On-point pasta

Is there any dish more comforting, simpler or more satisfying than pasta? Pasta, like pizza, is the type of food that many customers could eat every day due to the degree of customization that can take place. Just as you can apply virtually any topping to a pizza, you can incorporate endless varieties of sauce and other ingredients in pasta dishes. Pasta also has a variety of other benefits, including its impressive versatility. “One reason to sell pasta is that it is generally liked by everybody,” says Carla Squatrito, president of Carla’s Pasta in South Windsor, Connecticut. “The different colors and shapes can be presented and dressed with anything, and pasta makes a satisfying meal that isn’t expensive and doesn’t take long to prepare.” 

Today’s customers crave variety and value, so even though you may already offer pasta on your menu, you should evaluate your combinations and your clientele. Are there ways you can better promote the dish? Can you spice up your pasta dishes with simple additions or changes? We spoke to several chefs and food experts to analyze how you may be able to take your everyday pasta dishes and move them faster than farfalle (that’s not only a pasta type—it means “butterflies” in Italian!).

The Basics

Pastas can be plain or filled, thick or thin, dried or fresh. Here is a sampling of pasta types, along with some suggested uses, courtesy of the National Pasta Association (NPA; illustrations and explanations of these and other styles can be found at ilovepasta.org): 

Acini di pepe (“peppercorn”)—soup recipes, broths

Angel hair/capellini—tossed with thin, light sauce; stir-fry dishes; salads

Bucatini (hollow spaghetti-shaped strands)—casseroles, tossed with a variety of sauces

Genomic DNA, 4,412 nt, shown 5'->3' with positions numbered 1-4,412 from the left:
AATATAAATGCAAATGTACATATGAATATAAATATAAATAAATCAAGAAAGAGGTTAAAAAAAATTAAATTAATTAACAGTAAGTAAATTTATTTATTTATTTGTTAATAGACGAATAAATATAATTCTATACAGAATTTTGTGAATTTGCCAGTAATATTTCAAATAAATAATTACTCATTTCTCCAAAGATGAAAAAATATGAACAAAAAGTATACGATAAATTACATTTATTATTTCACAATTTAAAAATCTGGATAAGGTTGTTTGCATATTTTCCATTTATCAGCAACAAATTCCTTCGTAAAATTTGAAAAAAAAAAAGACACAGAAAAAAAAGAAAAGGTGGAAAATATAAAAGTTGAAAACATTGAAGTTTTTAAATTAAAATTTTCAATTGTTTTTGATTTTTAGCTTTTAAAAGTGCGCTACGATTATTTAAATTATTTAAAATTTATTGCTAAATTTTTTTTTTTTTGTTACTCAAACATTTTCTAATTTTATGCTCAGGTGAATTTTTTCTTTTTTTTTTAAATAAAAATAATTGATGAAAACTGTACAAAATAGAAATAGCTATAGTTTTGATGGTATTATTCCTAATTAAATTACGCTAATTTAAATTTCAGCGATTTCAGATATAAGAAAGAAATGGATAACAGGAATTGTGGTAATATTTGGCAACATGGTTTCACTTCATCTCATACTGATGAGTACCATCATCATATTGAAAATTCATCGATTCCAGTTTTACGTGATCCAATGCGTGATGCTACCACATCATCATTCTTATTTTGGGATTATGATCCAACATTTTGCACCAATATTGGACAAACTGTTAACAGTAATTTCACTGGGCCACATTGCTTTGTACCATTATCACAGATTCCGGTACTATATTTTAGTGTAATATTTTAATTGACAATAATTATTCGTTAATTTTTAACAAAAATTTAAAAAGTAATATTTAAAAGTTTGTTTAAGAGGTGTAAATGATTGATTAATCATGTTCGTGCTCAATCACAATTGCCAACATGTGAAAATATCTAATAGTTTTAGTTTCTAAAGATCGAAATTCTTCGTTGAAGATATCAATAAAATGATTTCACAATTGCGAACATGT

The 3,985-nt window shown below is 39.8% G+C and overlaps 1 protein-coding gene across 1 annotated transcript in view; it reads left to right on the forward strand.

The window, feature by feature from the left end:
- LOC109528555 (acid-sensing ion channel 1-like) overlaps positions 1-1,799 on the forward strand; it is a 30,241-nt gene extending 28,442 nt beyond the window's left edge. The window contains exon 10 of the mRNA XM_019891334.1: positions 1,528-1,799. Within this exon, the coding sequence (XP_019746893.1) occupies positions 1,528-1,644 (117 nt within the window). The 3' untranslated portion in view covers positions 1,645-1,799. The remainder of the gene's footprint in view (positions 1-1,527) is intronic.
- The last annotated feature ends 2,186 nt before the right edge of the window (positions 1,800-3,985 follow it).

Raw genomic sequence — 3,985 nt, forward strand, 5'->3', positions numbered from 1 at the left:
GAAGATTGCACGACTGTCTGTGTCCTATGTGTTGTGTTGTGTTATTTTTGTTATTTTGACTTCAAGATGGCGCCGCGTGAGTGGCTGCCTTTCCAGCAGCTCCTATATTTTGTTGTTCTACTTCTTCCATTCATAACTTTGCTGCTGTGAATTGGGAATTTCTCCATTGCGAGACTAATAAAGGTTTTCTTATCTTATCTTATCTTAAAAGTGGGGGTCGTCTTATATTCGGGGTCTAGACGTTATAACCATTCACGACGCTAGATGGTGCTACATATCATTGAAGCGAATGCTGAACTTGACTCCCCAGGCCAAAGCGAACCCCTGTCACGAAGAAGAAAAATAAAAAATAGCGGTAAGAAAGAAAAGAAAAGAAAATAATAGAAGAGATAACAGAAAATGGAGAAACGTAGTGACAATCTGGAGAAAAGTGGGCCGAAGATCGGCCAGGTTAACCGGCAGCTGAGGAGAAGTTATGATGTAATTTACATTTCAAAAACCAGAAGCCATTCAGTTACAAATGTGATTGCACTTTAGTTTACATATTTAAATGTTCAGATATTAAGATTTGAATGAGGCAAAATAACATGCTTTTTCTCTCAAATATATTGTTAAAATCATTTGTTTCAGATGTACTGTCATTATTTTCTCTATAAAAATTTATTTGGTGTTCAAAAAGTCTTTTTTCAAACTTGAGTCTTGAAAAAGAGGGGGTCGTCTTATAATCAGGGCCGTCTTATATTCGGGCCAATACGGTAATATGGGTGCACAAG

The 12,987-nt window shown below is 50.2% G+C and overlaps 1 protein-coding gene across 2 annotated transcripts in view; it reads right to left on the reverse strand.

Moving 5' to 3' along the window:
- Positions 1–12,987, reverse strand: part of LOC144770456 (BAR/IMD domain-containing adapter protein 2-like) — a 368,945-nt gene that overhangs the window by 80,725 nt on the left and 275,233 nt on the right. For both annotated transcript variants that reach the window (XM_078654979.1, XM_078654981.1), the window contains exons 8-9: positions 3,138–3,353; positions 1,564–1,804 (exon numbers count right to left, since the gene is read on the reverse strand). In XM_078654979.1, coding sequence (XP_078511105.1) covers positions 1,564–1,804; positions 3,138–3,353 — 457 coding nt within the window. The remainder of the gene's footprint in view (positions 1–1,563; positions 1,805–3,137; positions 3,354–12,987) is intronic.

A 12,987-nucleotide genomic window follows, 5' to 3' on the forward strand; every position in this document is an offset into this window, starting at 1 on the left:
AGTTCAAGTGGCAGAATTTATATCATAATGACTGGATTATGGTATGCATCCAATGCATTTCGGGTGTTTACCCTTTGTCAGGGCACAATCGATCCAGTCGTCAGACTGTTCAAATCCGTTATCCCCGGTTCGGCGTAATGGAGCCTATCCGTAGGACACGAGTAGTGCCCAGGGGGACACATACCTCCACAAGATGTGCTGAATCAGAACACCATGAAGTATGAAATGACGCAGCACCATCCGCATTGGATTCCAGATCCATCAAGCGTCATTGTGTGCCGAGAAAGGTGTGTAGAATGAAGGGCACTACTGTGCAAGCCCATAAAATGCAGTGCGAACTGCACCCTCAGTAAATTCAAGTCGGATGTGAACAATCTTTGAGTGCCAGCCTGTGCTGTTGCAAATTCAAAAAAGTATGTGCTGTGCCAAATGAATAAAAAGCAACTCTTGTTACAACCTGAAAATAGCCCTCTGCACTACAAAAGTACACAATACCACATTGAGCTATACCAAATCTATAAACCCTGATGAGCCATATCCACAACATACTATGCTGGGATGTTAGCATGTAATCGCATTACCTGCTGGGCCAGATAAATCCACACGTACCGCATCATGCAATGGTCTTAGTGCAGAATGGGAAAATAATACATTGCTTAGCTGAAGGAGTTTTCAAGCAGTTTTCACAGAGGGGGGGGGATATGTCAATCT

Campanelle (“bells”)—pasta salads; tossed with meat, cream, vegetable or oil-based sauces

Casarecce—tossed with meat sauce; casseroles

Gigli (“lilies”)—tossed with heavier sauces, such as cheese, meat or tomato

Orecchiette (“little ears”)—tossed with thick, chunky sauces; pasta salads

Penne rigate—tossed with chunky meat, chunky vegetable, cream or oil-based sauces; baked dishes

With so many pasta types, the choices can be overwhelming; what should you offer on your menu so that your business stands out from the crowd? You can start by thinking of sauce types and then pick the pastas that work well with the ones you choose. “I think a pizzeria should incorporate a tomato-based sauce, such as marinara or Bolognese; a cream-based sauce; broth-based sauces, to stay on the lighter side; and maybe a seafood- or chicken-inspired sauce, such as a sauce that incorporates clam juice,” opines chef Jeff Moogk, corporate chef and partner for La Jolla, California-based Sammy’s Woodfired Pizza, with 18 locations in California and Nevada. “Ultimately, what the owner wants will depend on the size and skill of the kitchen; he’ll need to understand the mechanics of putting it together, since pastas must be cooked to order.” 

Pastas themselves can also add flavors to a dish—besides traditional white and whole-wheat options, owners can now choose from pastas in flavors such as squid ink, spinach, tomato and more. “It’s a good idea to rotate different things until you find what customers like; the more variety you offer, the better customers can choose based on their preferences,” suggests Squatrito, who notes that regional differences throughout the country often dictate customers’ tastes.